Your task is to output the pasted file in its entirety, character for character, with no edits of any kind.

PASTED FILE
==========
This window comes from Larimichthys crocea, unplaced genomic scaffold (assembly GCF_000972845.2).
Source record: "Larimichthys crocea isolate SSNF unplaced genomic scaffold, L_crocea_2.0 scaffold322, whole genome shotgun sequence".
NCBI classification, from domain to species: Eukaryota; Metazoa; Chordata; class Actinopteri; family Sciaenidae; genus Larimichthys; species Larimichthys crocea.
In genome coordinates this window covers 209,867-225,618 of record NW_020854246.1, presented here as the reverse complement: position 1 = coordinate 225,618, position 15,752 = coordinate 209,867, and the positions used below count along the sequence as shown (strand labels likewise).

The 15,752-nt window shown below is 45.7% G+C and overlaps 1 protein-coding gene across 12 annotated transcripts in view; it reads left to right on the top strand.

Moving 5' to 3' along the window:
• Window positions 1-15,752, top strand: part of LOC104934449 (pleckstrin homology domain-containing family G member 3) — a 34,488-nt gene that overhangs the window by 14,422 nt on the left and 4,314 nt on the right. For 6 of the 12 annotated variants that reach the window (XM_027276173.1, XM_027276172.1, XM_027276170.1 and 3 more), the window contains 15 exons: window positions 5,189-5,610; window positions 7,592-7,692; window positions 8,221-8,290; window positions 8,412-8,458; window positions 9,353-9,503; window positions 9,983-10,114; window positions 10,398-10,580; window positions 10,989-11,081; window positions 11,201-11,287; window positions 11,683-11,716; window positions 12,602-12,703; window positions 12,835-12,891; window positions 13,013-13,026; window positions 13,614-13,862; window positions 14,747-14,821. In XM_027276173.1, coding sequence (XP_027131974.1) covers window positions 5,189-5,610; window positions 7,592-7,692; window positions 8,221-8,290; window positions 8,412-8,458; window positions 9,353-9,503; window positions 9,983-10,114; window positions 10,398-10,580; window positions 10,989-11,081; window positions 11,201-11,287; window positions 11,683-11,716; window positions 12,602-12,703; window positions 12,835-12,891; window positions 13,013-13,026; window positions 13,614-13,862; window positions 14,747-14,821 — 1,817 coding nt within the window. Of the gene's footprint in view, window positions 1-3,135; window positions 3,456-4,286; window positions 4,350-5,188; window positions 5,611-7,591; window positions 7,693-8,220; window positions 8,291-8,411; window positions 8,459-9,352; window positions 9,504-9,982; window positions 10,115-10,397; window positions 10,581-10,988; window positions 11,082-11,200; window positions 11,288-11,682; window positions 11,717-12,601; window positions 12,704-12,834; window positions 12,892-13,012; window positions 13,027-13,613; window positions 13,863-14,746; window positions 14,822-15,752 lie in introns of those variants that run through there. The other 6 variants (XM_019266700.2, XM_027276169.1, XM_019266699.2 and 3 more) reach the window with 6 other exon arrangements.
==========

This window comes from Larimichthys crocea, unplaced genomic scaffold (assembly GCF_000972845.2).
Source record: "Larimichthys crocea isolate SSNF unplaced genomic scaffold, L_crocea_2.0 scaffold322, whole genome shotgun sequence".
NCBI classification, from domain to species: Eukaryota; Metazoa; Chordata; class Actinopteri; family Sciaenidae; genus Larimichthys; species Larimichthys crocea.
In genome coordinates this window covers 209,867-225,618 of record NW_020854246.1, presented here as the reverse complement: position 1 = coordinate 225,618, position 15,752 = coordinate 209,867, and the positions used below count along the sequence as shown (strand labels likewise).

The 15,752-nt window shown below is 45.7% G+C and overlaps 1 protein-coding gene across 12 annotated transcripts in view; it reads left to right on the top strand.

Moving 5' to 3' along the window:
• Window positions 1-15,752, top strand: part of LOC104934449 (pleckstrin homology domain-containing family G member 3) — a 34,488-nt gene that overhangs the window by 14,422 nt on the left and 4,314 nt on the right. For 6 of the 12 annotated variants that reach the window (XM_027276173.1, XM_027276172.1, XM_027276170.1 and 3 more), the window contains 15 exons: window positions 5,189-5,610; window positions 7,592-7,692; window positions 8,221-8,290; window positions 8,412-8,458; window positions 9,353-9,503; window positions 9,983-10,114; window positions 10,398-10,580; window positions 10,989-11,081; window positions 11,201-11,287; window positions 11,683-11,716; window positions 12,602-12,703; window positions 12,835-12,891; window positions 13,013-13,026; window positions 13,614-13,862; window positions 14,747-14,821. In XM_027276173.1, coding sequence (XP_027131974.1) covers window positions 5,189-5,610; window positions 7,592-7,692; window positions 8,221-8,290; window positions 8,412-8,458; window positions 9,353-9,503; window positions 9,983-10,114; window positions 10,398-10,580; window positions 10,989-11,081; window positions 11,201-11,287; window positions 11,683-11,716; window positions 12,602-12,703; window positions 12,835-12,891; window positions 13,013-13,026; window positions 13,614-13,862; window positions 14,747-14,821 — 1,817 coding nt within the window. Of the gene's footprint in view, window positions 1-3,135; window positions 3,456-4,286; window positions 4,350-5,188; window positions 5,611-7,591; window positions 7,693-8,220; window positions 8,291-8,411; window positions 8,459-9,352; window positions 9,504-9,982; window positions 10,115-10,397; window positions 10,581-10,988; window positions 11,082-11,200; window positions 11,288-11,682; window positions 11,717-12,601; window positions 12,704-12,834; window positions 12,892-13,012; window positions 13,027-13,613; window positions 13,863-14,746; window positions 14,822-15,752 lie in introns of those variants that run through there. The other 6 variants (XM_019266700.2, XM_027276169.1, XM_019266699.2 and 3 more) reach the window with 6 other exon arrangements.